Rinsho Shinkeigaku (Clinical Neurology)

Original Article

Survey on the attitude toward genetic testing of neurologists certified by the Japanese Society of Neurology

Kunihiro Yoshida, M.D.1), Takako Ohata, M.D.2), Kaori Muto, Ph.D.3), Atsushi Tsuchiya, Ph.D.4), Jinichi Sawada, M.D.5), Takanori Hazama, M.D.5), Shu-ichi Ikeda, M.D.6) and Tatsushi Toda, M.D.7)

1)Department of Brain Disease Research, Shinshu University School of Medicine
2)Department of Obstetrics, Perinatal Center, Okinawa Chubu Hospital
3)Division of Public Policy, Human Genome Center, Institute of Medical Science, The University of Tokyo
4)Department of Biomedical Ethics, Graduate School of Medicine and Faculty of Medicine, The University of Tokyo
5)Department of Neurology, Osaka Prefectural General Medical Center
6)Department of Medicine (Neurology & Rheumatology), Shinshu University School of Medicine
7)Division of Neurology/Molecular Brain Science, Kobe University Graduate School of Medicine

To clarify the attitude toward genetic testing for neuromuscular diseases, a questionnaire was sent to 4,762 neurologists certified by the Japanese Society of Neurology. By December 21, 2011, 1,493 questionnaires (31.4%) were returned. Of these, 1,233 (82.6%) had experienced genetic testing, but only 396 (26.5%) had referred to the guideline for genetic testing of the Japanese Society of Neurology (2009). The numbers of respondents who were positive, or more positive than negative for genetic testing for myotonic dystrophy type 1 (DM1), Huntington's disease (HD), and familial amyloid polyneuropathy (FAP) were 753 (50.4%), 915 (61.3%), and 980 (65.6%), respectively. The predominant reason for a positive attitude toward genetic testing was to confirm or exclude the diagnosis. Conversely, the predominant reason for a negative attitude toward genetic testing differed between the diseases. For DM1, it was to confirm the diagnosis without genetic testing. For HD, it was that genetic testing would not result in effective prevention or therapy. In FAP, it was that post-testing psychosocial support for the patient and their family was difficult. Common to DM1, HD, and FAP, a significant number of respondents (approximately 60%) felt it difficult to explain the negative aspects that might occur after the disclosure of test results. Concerning predictive or prenatal genetic testing, most respondents referred at-risk individuals to specialized genetic counseling clinics. In general, neurologists are likely to conduct genetic testing properly in consideration not only of the characteristics of the diseases but also of the circumstances of each patient and his or her family. To support neurologists who are involved in genetic testing, the guidelines should be more easily accessible. Many respondents wanted information on the institutions that provide genetic counseling and testing; however, financial support to such institutions is indispensable for fulfilling this requirement.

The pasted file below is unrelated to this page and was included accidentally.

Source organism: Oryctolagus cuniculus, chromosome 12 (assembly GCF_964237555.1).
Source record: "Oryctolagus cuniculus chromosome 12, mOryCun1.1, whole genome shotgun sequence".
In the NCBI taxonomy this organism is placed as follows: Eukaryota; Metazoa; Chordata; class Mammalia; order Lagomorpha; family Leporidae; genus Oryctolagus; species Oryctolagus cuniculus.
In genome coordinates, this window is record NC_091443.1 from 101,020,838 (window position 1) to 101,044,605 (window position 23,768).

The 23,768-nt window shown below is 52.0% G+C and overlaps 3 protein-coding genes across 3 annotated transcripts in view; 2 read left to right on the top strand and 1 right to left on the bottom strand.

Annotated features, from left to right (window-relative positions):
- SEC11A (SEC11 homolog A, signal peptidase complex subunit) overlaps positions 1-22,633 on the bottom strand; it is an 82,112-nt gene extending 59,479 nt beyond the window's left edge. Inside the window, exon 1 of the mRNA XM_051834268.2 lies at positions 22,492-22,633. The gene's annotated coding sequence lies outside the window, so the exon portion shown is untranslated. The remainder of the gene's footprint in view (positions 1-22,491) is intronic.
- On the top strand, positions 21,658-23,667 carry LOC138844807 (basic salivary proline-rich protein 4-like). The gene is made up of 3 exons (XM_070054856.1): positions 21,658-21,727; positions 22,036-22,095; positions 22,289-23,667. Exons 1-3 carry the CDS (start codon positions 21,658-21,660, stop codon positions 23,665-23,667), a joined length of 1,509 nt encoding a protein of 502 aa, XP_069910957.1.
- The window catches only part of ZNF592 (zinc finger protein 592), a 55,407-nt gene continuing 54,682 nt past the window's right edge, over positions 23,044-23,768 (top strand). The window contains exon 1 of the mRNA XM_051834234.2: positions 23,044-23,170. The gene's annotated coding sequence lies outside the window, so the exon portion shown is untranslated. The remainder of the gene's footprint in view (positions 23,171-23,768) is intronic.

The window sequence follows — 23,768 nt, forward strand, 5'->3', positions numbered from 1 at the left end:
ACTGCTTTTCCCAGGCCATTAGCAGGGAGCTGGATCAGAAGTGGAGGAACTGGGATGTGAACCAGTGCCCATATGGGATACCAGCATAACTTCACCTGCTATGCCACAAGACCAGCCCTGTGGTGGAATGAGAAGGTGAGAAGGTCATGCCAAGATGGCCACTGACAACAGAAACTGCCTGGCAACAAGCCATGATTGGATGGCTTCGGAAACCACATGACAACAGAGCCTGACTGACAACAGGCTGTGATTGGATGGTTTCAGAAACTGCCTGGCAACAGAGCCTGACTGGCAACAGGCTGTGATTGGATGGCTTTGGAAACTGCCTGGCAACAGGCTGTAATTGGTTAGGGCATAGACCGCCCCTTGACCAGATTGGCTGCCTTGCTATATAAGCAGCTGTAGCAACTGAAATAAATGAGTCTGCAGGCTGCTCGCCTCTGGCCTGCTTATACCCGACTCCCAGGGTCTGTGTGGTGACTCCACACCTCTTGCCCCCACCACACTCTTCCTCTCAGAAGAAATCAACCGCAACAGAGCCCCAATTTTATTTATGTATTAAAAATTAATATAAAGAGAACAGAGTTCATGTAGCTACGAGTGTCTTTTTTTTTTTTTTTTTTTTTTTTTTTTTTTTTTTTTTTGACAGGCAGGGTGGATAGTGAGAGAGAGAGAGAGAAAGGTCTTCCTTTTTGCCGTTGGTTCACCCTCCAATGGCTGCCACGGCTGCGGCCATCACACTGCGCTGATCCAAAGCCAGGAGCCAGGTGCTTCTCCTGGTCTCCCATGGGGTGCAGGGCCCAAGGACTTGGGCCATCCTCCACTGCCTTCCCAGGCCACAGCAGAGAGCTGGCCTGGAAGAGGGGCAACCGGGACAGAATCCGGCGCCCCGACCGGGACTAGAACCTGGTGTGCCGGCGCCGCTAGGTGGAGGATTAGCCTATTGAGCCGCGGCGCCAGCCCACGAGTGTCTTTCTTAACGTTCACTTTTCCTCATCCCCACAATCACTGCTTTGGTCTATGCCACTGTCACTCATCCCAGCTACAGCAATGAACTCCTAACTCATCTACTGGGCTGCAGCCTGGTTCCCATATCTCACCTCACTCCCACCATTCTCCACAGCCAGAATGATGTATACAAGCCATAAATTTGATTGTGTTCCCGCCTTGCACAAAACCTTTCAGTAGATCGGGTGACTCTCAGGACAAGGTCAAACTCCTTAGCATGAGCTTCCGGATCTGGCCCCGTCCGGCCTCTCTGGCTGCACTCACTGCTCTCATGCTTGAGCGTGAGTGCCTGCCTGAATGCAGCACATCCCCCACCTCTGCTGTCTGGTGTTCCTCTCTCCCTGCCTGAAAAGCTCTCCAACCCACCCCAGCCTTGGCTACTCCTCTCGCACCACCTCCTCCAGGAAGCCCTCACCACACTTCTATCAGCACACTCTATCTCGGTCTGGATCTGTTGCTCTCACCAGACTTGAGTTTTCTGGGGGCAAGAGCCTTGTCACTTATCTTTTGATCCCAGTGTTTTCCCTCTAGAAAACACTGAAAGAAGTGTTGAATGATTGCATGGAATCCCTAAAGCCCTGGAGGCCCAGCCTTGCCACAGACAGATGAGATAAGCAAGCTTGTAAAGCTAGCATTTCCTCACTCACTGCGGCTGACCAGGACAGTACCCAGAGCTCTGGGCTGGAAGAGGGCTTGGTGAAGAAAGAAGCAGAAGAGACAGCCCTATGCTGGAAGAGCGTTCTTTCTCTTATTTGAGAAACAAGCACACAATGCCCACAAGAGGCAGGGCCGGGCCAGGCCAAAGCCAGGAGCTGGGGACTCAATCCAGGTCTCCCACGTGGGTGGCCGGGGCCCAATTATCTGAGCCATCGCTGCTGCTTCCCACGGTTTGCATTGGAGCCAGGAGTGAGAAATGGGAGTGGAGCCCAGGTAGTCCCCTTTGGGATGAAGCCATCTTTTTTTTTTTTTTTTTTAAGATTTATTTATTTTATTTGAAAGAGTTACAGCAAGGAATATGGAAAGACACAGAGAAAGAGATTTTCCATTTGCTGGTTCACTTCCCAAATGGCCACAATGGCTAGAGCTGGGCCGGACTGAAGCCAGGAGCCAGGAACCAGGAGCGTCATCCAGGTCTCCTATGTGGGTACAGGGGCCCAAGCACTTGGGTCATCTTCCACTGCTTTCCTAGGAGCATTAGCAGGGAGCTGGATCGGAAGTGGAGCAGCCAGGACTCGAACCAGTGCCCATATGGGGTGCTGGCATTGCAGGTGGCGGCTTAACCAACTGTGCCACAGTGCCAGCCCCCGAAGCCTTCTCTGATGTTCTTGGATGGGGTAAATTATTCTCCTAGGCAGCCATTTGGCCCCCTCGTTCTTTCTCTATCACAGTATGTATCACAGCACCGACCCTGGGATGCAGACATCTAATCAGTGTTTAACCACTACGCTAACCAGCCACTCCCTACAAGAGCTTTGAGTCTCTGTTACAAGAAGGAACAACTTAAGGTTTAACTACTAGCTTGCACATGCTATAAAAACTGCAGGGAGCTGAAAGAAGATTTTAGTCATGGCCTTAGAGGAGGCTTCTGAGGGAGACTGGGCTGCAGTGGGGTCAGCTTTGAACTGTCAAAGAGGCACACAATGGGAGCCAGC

Full Text of this Article in Japanese PDF (950K)

(CLINICA NEUROL, 53: 337|344, 2013)
key words: genetic testing, guideline, genetic counseling, informed consent, psychosocial support

(Received: 20-Apr-12)